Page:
First published in the August 2009 AMMS Brisbane newsletter
I recently received this kit after waiting for it quite some time as I had pre-ordered it, now we have the Trumpeter version showing as being available very shortly. I dragged it along to our last meeting for show and tell and it did generate quite a bit of interest, so, with being able to secure 3 days off work last week I decided to get into it.
The B-4 was developed in Saint Petersburg at the Bolshevik Plant in 1931. The gun was equipped with a tracked carriage so it could be propelled even in the soft grounds of Russia – it weighed in at 19 tonne. The gun carriage was equipped with a small crane to load the 99 kilo shells and its fire rate was 1 in 3 minutes as well as needing a crew of up to 15 personnel to operate it. It did boast a range of 18 kilometres so was a big threat to the enemy at the time. This gun was used in the defence of Russia and was retired from use at the end of the war. In the 1970s the gun was converted into the B-4M by replacing the tracked carriage with rubber tires for greater mobility.
The kit contains 10 sprues moulded in light grey plastic, some string, rubber tires and a small etch fret. The etch fret is stamped "TRUMPETER 2008" so figure that 1 out. The kit also includes additional sprues to make up 5 crew figures in winter drab, this is a nice touch considering Trumpeter are releasing the same figures separately to the kit of the gun.
The 1st part of the instructions deals with construction of the main frame assembly, it looked simple enough and the test fits were
ok but when assembled there were some large gaps to deal with. The surface detail was just that – very detailed with hundreds of rivets
moulded in place so a dissolving putty was used which can be brushed on to minimise on the clean up. This product more or less self
levels so the objective was achieved. Some joins on the super structure were left visible as it appears that they were separate plates
riveted together but lots of other joins needed some attention.
The recoil spade / shovel was constructed in the deployed position with the intention of having it buried in the ground on a base.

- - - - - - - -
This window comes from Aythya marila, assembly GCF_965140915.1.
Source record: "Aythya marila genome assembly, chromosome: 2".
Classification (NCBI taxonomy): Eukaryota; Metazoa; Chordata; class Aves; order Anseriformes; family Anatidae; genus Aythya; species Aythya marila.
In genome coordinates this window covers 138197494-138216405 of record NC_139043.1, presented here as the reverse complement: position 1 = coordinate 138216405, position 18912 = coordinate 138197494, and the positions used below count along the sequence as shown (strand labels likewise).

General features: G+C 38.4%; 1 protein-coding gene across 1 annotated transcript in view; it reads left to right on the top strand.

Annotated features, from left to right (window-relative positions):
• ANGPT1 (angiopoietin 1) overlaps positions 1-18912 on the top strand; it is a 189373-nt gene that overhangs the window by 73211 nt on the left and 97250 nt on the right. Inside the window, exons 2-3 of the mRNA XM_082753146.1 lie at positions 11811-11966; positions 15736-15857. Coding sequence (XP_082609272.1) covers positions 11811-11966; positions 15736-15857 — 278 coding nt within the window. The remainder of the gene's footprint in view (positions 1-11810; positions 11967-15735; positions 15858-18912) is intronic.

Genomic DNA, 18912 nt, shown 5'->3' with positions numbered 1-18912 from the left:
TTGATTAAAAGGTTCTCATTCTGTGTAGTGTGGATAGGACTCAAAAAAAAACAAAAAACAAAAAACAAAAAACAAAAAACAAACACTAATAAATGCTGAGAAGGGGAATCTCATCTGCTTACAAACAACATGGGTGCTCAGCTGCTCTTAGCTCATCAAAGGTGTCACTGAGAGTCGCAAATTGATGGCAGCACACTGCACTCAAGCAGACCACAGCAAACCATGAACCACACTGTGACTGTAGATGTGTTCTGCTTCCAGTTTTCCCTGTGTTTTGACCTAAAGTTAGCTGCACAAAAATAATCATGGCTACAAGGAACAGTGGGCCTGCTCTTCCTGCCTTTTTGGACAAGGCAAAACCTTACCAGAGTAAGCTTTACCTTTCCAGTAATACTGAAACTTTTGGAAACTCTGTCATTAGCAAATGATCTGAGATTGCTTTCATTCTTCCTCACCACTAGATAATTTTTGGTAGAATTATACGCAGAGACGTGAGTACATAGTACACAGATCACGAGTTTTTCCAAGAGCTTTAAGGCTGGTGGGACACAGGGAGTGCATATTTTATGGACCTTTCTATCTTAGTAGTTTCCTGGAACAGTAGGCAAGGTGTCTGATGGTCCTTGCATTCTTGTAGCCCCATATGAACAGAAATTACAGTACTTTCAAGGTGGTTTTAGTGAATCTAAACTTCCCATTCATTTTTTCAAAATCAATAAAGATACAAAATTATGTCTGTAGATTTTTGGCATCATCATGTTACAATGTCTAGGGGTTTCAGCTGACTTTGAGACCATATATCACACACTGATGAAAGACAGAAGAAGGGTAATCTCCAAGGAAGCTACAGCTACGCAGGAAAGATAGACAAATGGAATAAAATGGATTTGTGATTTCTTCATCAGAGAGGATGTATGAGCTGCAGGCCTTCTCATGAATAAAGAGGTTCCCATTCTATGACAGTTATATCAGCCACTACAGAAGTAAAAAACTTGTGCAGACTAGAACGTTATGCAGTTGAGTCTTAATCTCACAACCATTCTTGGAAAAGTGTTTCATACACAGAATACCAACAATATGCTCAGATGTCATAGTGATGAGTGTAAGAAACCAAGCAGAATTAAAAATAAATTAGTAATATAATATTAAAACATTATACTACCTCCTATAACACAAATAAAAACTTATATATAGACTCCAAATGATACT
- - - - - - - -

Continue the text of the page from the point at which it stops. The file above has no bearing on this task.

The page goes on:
From here I moved onto the gun assembly, the barrel came in 2 pieces with 1 half having the complete muzzle and a nice fillet between the muzzle and barrel. This fillet has been omitted from the 2nd half of the barrel and looks rather silly when assembled so the fillet had to be created and blended in with more putty. They have also supplied a etch piece to roll and slide into the muzzle to show rifling, great idea but when fitted it is half a millimetre to short so there is a gap, I am not sure as to how to amend this as yet. The gun breach and all associated parts were assembled but with all of the joins needing attention.
From here we move onto the gun cradle, the idea being that the complete cradle with gun sits on the frame, it sits on the frame with some persuasion but not flush to the frame. For now I have attached the cradle only to the frame and filled the join issue with the intention of attaching the gun and its supports later after some painting has been done.
The last of the main assemblies are the 2 tracked units and yes with all the same issues. The sprue gates are huge compared to the parts they support so a lot of clean up was required on the wheels to remove these as well as the mould seams. This was bordering on taking the wheels out of round so these items were positioned so that the flaws will be hidden by the tracks.
Shell carriages have been assembled as well as items which hang off the main structure. I have not attached these as yet as I want to get it all painted and weathered without having to work around seats etc. I have also assembled the steering/towing bogey but this will not be attached to the final assembly.
The tracks are separate links, 38 per side and these will probably be the last thing to be assembled. A base will be constructed
showing this gun in use with the aid of the figures. I have found some pictures on the net of this thing dug completely into the
ground but do not think I will go that far.
I have also ordered a "Voroshilovets heavy full track Prime Mover" as this was used to tow the gun around.
This has been ordered from the "Panzershop" and is a full resin kit by Minatur Models of Romania, this I expect will be a major project by itself. Hopefully it will make it onto the base to complement the gun
Sad to say – "its not a Tamiya kit" but in saying that it is good to see some new subjects being made available. Yes there are some fit and alignment issues but nothing that cannot be fixed. I was able to get it to this stage in 3 full days with 3 major headaches at the same time but I think the result has been well worth it.